We (the collective we) hate Tess Holliday because we fear Tess Holliday.

Society tells us how we should look, how we should dress, and how we should live. If we follow these examples set by multibillion dollar corporations, then we will surely find happiness in this lifetime. But, if we embrace and celebrate our individuality, we’re doomed to live a life of ugliness and depression.

As all my years of yo-yo dieting were coming to a peak, I struggled with the idea of being healthy for health’s sake and not for the sake of losing weight. I thought if I started being kind to myself and letting myself experience grace, I would NEVER lose weight and it scared the Hell out of me.

Why? Because skinny = happy.

If I could just lose weight, I wouldn’t struggle with depression or confidence issues, I’d earn more money (because thin yoga teachers do), and I’d have more friends (because thin-happy people are more fun to hang out with).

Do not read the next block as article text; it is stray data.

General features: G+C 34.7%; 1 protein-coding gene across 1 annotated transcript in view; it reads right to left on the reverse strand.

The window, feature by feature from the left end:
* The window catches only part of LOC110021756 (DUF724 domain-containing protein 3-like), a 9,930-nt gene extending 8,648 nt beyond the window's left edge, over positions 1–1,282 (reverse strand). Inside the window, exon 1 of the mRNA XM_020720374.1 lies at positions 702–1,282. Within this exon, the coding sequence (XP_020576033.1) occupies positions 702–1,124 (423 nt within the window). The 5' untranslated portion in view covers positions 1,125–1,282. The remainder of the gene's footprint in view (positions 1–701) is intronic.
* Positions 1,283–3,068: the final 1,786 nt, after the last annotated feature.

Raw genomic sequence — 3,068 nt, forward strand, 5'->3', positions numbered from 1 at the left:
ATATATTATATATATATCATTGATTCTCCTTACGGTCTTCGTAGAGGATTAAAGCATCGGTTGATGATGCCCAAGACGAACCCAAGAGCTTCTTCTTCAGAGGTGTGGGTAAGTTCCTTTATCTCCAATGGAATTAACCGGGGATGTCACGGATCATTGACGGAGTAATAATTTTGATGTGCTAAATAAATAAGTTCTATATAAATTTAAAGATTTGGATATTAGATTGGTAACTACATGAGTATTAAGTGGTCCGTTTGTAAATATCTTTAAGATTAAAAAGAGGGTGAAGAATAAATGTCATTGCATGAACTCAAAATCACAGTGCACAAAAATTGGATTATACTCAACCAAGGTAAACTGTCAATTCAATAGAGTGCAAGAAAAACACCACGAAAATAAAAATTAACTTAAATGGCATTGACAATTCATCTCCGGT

Here’s the yogic truth in all of this: It’s a bunch of bull.

If I embrace my size 12, like Tess Holliday has embraced her size 22, and allow myself to be and feel beautiful what would happen? I’d obviously be eating cheese burgers and whole bags of chips at every meal. I’d never exercise and I’d generally stop caring about life all together.

Right?

No. Again, bull. You CAN embrace yourself no matter what size, or height, or awkward physical feature and STILL maintain a healthy lifestyle. In fact, if the goal is to really love yourself, you’d likely take better care of your body. The hard part comes in embracing yourself in this current moment and being kind to yourself through the whole process.